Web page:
HM Revenue and Customs Brief 32/12
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3rd December 2012
Plant and Machinery Allowances: polytunnels
1.1 Previous view of HMRC
Section 22 of the Capital Allowances Act 2001 (CAA)
specifically prohibits expenditure on the provision of a ‘fixed
structure’ from qualifying as expenditure on plant or machinery (unless
one or other of the exceptions in section 22 or 23 apply). HM Revenue
& Customs (HMRC) previously considered that most polytunnels
should aptly be viewed as fixed structures, and/or that, in some other
cases, they might aptly be viewed as premises or setting, rather than
as plant or machinery. However, this view was not entirely shared by
businesses, tax practitioners or representative bodies, such as the
National Farmers Union (NFU), NFU Scotland and British Summer Fruits.
1.2 Current view of HMRC
HMRC accept that the use of polytunnels, as a modern farming
technology, has developed over time. Following discussions with the
NFU, NFU Scotland and British Summer Fruits, HMRC also accept that some
polytunnels are not most aptly classified as ‘fixed structures’ and
that neither is it appropriate to regard some polytunnels as simply
providing the premises or setting for the fruit growing activity. Given
this, HMRC agree that polytunnels that are neither ‘fixed structures’
nor premises/setting should qualify for plant and machinery capital
allowances under Part 2 of CAA.
HMRC have, however, been unable to accept the proposal by
representative bodies that all polytunnels should be regarded as plant,
because the uses to which polytunnels may be put by businesses are
extremely varied, and farming techniques involving polytunnels may, of
course, continue to evolve over time.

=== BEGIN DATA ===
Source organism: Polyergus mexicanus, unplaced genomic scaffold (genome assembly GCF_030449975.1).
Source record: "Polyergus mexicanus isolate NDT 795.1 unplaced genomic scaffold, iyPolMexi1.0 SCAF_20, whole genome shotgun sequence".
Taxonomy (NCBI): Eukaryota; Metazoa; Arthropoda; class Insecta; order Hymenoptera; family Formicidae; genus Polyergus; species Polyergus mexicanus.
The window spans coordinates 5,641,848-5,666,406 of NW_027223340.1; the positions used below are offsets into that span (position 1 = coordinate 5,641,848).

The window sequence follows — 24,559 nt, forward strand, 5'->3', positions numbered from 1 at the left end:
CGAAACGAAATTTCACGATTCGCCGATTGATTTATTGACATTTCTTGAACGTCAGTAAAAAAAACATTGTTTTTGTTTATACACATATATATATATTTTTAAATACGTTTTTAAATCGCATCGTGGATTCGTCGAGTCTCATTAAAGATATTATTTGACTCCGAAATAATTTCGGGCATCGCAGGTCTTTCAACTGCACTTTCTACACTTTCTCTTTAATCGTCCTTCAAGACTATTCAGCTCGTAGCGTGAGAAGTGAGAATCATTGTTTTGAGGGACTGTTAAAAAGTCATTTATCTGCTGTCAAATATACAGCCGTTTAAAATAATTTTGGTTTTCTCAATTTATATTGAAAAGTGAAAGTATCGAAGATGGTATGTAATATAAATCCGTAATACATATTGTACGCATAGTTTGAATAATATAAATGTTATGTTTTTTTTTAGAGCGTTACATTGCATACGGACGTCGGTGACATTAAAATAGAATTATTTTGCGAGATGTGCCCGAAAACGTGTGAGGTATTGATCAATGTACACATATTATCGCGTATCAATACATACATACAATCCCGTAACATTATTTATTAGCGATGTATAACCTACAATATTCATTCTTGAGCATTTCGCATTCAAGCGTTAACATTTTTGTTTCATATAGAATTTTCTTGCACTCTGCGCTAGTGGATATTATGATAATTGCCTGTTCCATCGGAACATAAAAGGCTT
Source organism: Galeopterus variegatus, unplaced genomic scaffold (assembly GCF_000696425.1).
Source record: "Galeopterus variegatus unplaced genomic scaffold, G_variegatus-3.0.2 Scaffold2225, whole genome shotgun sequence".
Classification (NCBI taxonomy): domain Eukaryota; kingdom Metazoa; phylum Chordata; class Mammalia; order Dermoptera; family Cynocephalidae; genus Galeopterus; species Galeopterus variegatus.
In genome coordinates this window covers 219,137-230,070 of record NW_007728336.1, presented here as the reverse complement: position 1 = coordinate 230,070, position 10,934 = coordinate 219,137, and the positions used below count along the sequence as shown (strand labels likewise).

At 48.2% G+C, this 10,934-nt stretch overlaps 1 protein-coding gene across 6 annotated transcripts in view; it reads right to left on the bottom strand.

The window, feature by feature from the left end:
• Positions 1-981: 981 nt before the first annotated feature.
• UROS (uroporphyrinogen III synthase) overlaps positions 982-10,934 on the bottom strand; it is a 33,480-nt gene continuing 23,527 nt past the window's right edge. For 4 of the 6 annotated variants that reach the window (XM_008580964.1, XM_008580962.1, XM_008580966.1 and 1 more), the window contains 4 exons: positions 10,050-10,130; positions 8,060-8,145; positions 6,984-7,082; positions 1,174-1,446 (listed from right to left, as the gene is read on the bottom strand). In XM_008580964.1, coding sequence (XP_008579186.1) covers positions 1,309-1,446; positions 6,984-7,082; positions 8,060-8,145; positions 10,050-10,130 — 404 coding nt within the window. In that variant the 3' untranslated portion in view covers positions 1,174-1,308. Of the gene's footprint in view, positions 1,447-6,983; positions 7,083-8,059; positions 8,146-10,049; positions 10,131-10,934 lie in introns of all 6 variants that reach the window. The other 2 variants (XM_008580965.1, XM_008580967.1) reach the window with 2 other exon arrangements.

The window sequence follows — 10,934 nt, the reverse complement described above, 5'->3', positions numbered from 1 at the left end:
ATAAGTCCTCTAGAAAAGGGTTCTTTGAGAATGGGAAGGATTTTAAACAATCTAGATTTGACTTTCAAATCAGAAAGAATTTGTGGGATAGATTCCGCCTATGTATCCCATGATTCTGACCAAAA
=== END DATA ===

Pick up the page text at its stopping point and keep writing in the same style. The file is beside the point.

Which polytunnels may or may not qualify for plant and machinery
allowances will depend on the facts of each case, including the exact
use of the polytunnel in any particular business. However, HMRC
consider that certain types of use will qualify for plant and machinery
allowances, and will now issue revised guidance to its staff setting
out the type of use that does not mean that allowances are prohibited,
assuming that the other conditions for relief are met.
1.3 Revised guidance
CA 22090 is to be revised with immediate effect in accordance
with the text below.
1.4 Open and settled cases
For all open claims HMRC will now consider those claims in
line with the revised guidance below. Where information is held that
enables the enquiry to be settled without further action, letters will
be issued confirming that the matter is now settled in accordance with
the updated version of CA 22090. In open claims where insufficient
information is held, fact finding letters will shortly be issued and
the cases will be considered in light of the updated guidance, once the
further information has been received.
HMRC are aware that a small number of cases may have been settled where
the business made a claim to plant and machinery allowances and the
claim was refused in accordance with HMRC's view of the law at that
time, although the claim would probably have been admitted, based on
HMRC's updated view. Where a business has had a claim refused based on
HMRC's previous view they should contact the office that dealt with the
claim to ask for the matter to be reconsidered in light of this Revenue
& Customs Brief.
1.5 CA 22090
CA22090 - Plant & Machinery Allowances (PMA):
Buildings & structures: Glasshouses and Polytunnels
Most glasshouses are not plant or machinery. They are
buildings or structures and so are excluded from plant or machinery
allowances CA22010 and CA22020. In the case of Grays v Seymours Garden
Centre (Horticulture) 67TC401 a planteria, which was effectively an
unheated glasshouse, was held not to be plant.
Accept that a glasshouse and its attendant machinery are
inter-dependent and form a single entity which functions as plant in a
grower's business if the following conditions are satisfied:
A.The structure and the equipment were designed as one unit
to operate as a single entity.
B.It incorporates extensive computer controlled equipment,
without which the structure cannot operate to achieve the optimum
artificial growing environment for the particular crops involved.
C.The equipment was permanently installed during the
construction of the glasshouse.
D.The equipment includes computer systems which control:
- boiler and piped heating systems,